I coordinate and work on my fronts while impatiently waiting for the medical tests to conclude – starving and dying children in Yemen, drought in E. Africa, the misery of Rohingyas in Myanmar…constantly fighting fires. Under ongoing CAI worldwide construction projects are three schools, three medical clinics, an orphanage, 95 homes in India and Afghanistan… Thank Allah for CAI Trustees Sohail and Abbas in New York, Murtaza in Dar es Salaam and Hasnain in Sanford, they all chip in. My book editor berates me for being late, I have missed her submission deadline; she threatens to delay the final manuscript. This will surely be disastrous, for I must raise US$100,000 for CAI worldwide orphanage operating expenses for 2017 / 2018 through the sale of this, my third novel. I plead forgiveness and turn on the charm offensive, implore her to grant me two additional weeks. It’s only after I tell her my orphans will suffer does she relent and reluctantly rearrange her schedule to accommodate my tardiness; the charm too, works. I know.

The pressure piles up, and I feel overwhelmed. Ramadhan is around the corner; like prior years, we must feed the global poor and destitute in 14 countries CAI can do so with acceptable compliance and accountability. With Yemen in the spotlight this year, meeting budget will be a steep challenge. When the cash flow numbers become too ugly to look at, I remember the following beautiful lyrics of a poet:

Na suboot hai, na daleel hai,
Mere saat rabbe Jaleel hai.

Teri rehmatoome kamee nahee,
Meri ehtiyat me dheel hai.

Muje kaun tujse alag karee,
Mai atoot pyas tu jheel hai.

Tera naam kitna hai mukhtasar,
Tera zikr kitna taweel hai.

Google this please, worth repeated listening.

Indeed, with His hand guiding CAI and me, why worry?

The holy month of Rajab sets in…Yaa man arjoo ho le kulle khair. What a breathtaking supplication, no? The well-to-do Khojas of Mumbai prepare to outdo each other in how much calorie-busting gluttonous niyaz they will serve to the already very well fed lovers of Imam Jaffer Sadiq (a). In UP, where the supposed miracle and niyaz related to this Imam (a) is observed by virtually all sects, there is fury that beef is unavailable as one of the mandatory dishes of the yore. A visit to Junnar, about 4 hours from Mumbai, on April fool’s day with Aliakberbhai and we witness the grand opening of a stunning brand new school, sponsored by Beta Charitable Trust, UK.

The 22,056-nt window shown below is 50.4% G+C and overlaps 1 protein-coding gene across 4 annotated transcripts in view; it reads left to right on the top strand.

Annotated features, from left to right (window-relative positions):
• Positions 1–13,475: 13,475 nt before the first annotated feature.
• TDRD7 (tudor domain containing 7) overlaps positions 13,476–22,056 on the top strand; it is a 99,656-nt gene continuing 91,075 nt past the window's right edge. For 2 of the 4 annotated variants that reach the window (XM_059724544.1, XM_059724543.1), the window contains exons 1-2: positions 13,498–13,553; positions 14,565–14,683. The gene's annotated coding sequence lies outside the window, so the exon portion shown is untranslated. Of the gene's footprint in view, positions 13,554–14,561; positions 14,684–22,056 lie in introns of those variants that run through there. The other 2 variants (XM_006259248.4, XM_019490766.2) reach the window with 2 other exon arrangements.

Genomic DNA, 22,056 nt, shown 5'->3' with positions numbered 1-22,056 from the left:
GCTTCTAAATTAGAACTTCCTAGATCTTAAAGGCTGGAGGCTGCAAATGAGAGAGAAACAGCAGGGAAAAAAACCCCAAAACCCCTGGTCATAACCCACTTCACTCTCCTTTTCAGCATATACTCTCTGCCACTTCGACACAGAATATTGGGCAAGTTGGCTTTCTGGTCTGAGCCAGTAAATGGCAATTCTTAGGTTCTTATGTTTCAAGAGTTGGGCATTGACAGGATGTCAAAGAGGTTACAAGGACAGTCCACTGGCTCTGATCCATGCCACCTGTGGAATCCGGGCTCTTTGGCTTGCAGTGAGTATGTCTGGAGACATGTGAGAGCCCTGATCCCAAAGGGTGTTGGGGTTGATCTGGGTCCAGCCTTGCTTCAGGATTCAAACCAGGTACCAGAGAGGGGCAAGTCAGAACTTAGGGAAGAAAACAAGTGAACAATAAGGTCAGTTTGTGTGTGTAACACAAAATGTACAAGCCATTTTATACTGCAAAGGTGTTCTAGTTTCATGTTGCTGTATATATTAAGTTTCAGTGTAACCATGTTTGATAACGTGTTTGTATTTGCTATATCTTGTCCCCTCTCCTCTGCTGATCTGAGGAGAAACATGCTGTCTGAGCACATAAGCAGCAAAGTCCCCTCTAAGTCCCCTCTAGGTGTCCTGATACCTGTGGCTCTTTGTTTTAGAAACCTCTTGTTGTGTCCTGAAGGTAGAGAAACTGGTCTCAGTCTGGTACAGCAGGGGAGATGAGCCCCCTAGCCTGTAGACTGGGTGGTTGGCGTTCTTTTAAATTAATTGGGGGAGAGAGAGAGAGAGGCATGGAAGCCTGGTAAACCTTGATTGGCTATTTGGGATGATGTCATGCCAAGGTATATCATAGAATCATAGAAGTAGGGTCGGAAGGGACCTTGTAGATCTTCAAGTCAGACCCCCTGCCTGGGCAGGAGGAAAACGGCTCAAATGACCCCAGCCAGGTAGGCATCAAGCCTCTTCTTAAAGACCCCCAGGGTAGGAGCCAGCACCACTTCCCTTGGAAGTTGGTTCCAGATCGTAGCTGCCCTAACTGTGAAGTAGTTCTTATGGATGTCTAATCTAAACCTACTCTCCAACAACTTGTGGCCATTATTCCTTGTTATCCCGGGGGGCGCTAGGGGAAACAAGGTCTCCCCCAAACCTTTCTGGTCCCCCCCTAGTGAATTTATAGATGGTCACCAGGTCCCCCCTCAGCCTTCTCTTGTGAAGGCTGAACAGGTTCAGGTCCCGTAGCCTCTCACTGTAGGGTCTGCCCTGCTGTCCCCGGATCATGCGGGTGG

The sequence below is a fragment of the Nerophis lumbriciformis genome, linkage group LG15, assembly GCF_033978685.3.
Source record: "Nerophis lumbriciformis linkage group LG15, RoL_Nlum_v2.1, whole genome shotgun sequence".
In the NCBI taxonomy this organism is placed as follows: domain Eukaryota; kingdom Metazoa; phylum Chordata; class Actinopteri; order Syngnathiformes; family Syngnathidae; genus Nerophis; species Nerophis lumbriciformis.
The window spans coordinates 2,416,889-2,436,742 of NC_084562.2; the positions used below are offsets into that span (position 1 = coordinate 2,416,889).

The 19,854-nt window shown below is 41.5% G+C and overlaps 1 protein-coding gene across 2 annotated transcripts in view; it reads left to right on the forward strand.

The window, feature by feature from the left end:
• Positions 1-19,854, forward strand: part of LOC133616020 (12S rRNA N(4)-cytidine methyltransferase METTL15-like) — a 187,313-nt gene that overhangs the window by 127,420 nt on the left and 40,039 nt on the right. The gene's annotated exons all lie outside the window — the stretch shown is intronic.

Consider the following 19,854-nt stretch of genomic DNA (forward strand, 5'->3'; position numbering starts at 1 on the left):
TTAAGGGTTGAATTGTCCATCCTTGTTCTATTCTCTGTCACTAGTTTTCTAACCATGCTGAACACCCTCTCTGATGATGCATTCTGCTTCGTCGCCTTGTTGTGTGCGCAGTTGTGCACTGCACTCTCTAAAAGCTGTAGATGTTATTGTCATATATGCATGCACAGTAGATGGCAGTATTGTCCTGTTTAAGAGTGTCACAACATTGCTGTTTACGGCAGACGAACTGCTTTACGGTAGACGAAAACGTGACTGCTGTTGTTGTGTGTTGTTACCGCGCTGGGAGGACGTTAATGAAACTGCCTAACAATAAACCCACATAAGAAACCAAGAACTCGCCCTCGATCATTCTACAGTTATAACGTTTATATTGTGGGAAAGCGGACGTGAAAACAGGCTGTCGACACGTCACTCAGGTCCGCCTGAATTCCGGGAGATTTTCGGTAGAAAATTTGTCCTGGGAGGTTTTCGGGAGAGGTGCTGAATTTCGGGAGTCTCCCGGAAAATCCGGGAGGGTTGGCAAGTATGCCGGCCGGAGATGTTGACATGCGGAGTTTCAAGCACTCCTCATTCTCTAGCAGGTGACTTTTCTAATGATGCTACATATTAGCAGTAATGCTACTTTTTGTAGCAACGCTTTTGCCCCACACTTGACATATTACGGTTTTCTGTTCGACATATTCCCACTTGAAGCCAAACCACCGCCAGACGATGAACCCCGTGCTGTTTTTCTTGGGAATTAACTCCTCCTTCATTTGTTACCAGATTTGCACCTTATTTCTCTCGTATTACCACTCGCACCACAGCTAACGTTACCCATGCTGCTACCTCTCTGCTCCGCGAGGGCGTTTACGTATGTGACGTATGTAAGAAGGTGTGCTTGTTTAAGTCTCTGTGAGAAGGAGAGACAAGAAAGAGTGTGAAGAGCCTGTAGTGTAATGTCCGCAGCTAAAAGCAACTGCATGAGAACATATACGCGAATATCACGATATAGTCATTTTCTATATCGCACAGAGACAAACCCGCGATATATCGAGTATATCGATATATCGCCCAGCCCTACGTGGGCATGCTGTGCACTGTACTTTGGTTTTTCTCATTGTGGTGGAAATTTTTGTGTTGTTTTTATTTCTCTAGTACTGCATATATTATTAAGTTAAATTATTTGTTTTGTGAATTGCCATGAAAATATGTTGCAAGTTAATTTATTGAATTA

Wasi, CAI Afghanistan Country Manager, calls me; my presence is urgently required in Kabul, Afghanistan for an urgent legal matter. Turd! I rush to Kabul via Dubai, where the Afghan consulate makes me run through a rigmarole, but eventually grant me the visa, but only after I put the fear of Allah’s wrath into the startled Consul General. I tell him he’ll be answerable to Allah if my orphans are left without shelter, should I not make it to sign the requisite documents. It’s a stretched white lie, but the ploy works.

Kabul is frigid, and I curse the chilly weather every single minute I am there, the entire 48 plus hours. Meeting my 47 daughters at Sakina Girls Home and the succulent Kabuli kababs are my only consolations. I am thrilled to be on the aircraft taking me back to the warmth, organized chaos and perplexing diversity of Mumbai; and some more jamun ice-cream, of course.

I have visits to CAI boy’s orphanage in Kolkata, attend initiation of a new CAI sponsored building for Sirsi’s orphan girls and the book manuscript to finish off before my travels take me to Australia in about ten days. The once destitute refugees from Afghanistan, now active, well settled in Australia and hundreds of thousands strong, must do their part. I am going to showcase CAI Afghanistan projects to them in Melbourne, Adelaide, and Sydney, hoping they’ll sponsor a school or two or a few, for their former, now in distress, countrymen.

I’m on a mission, remember? Fifty quality global schools for those who lack education opportunities, insha’Allah, before moving on. We’ve done 33, almost.

I’ll surely let you know how I fare, insha’Allah.